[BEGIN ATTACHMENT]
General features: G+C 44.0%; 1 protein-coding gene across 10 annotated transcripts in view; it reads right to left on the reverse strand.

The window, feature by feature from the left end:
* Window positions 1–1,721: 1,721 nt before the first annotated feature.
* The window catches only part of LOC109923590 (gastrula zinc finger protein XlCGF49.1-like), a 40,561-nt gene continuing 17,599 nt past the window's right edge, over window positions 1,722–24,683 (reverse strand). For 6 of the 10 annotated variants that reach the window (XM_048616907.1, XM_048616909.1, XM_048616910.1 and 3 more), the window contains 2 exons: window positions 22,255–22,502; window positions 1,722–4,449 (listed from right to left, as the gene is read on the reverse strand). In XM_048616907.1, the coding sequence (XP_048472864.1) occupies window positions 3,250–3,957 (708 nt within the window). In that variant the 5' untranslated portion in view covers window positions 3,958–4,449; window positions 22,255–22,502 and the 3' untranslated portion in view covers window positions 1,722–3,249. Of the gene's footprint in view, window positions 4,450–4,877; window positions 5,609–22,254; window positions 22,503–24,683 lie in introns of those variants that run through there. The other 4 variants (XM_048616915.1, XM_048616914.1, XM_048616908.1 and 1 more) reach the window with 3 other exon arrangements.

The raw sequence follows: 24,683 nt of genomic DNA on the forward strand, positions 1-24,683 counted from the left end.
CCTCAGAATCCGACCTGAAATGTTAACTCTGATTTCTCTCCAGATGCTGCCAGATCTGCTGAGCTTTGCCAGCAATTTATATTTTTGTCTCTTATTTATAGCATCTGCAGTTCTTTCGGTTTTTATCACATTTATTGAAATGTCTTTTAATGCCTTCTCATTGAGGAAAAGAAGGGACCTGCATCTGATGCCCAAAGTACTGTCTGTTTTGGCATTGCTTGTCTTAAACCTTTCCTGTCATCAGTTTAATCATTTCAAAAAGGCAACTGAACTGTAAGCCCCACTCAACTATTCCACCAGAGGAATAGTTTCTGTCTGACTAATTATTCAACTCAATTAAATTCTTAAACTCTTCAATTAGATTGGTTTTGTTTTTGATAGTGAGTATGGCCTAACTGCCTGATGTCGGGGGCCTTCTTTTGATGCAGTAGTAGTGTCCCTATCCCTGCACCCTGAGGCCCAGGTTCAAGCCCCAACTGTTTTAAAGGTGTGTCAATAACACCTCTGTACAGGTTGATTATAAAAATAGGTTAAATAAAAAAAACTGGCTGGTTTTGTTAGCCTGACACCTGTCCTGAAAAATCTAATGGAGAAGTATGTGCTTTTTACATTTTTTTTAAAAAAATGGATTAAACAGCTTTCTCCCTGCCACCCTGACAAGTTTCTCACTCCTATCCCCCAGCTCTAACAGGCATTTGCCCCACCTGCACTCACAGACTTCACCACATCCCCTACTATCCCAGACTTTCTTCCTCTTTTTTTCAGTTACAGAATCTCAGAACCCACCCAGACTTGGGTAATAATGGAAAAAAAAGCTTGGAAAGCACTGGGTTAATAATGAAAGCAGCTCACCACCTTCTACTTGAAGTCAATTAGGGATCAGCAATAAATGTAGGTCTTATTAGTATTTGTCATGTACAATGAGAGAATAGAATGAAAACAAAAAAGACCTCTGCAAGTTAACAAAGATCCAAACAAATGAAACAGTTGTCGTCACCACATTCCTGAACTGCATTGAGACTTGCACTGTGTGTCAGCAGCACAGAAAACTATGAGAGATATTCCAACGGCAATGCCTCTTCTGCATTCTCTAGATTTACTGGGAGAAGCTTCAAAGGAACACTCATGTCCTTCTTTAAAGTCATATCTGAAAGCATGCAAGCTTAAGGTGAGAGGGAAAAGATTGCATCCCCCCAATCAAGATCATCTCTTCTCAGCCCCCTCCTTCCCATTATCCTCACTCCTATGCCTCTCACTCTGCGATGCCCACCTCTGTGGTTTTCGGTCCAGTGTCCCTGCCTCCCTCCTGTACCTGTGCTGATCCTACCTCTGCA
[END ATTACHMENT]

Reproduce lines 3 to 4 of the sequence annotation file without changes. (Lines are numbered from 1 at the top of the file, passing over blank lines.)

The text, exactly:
* Window positions 1–1,721: 1,721 nt before the first annotated feature.
* The window catches only part of LOC109923590 (gastrula zinc finger protein XlCGF49.1-like), a 40,561-nt gene continuing 17,599 nt past the window's right edge, over window positions 1,722–24,683 (reverse strand). For 6 of the 10 annotated variants that reach the window (XM_048616907.1, XM_048616909.1, XM_048616910.1 and 3 more), the window contains 2 exons: window positions 22,255–22,502; window positions 1,722–4,449 (listed from right to left, as the gene is read on the reverse strand). In XM_048616907.1, the coding sequence (XP_048472864.1) occupies window positions 3,250–3,957 (708 nt within the window). In that variant the 5' untranslated portion in view covers window positions 3,958–4,449; window positions 22,255–22,502 and the 3' untranslated portion in view covers window positions 1,722–3,249. Of the gene's footprint in view, window positions 4,450–4,877; window positions 5,609–22,254; window positions 22,503–24,683 lie in introns of those variants that run through there. The other 4 variants (XM_048616915.1, XM_048616914.1, XM_048616908.1 and 1 more) reach the window with 3 other exon arrangements.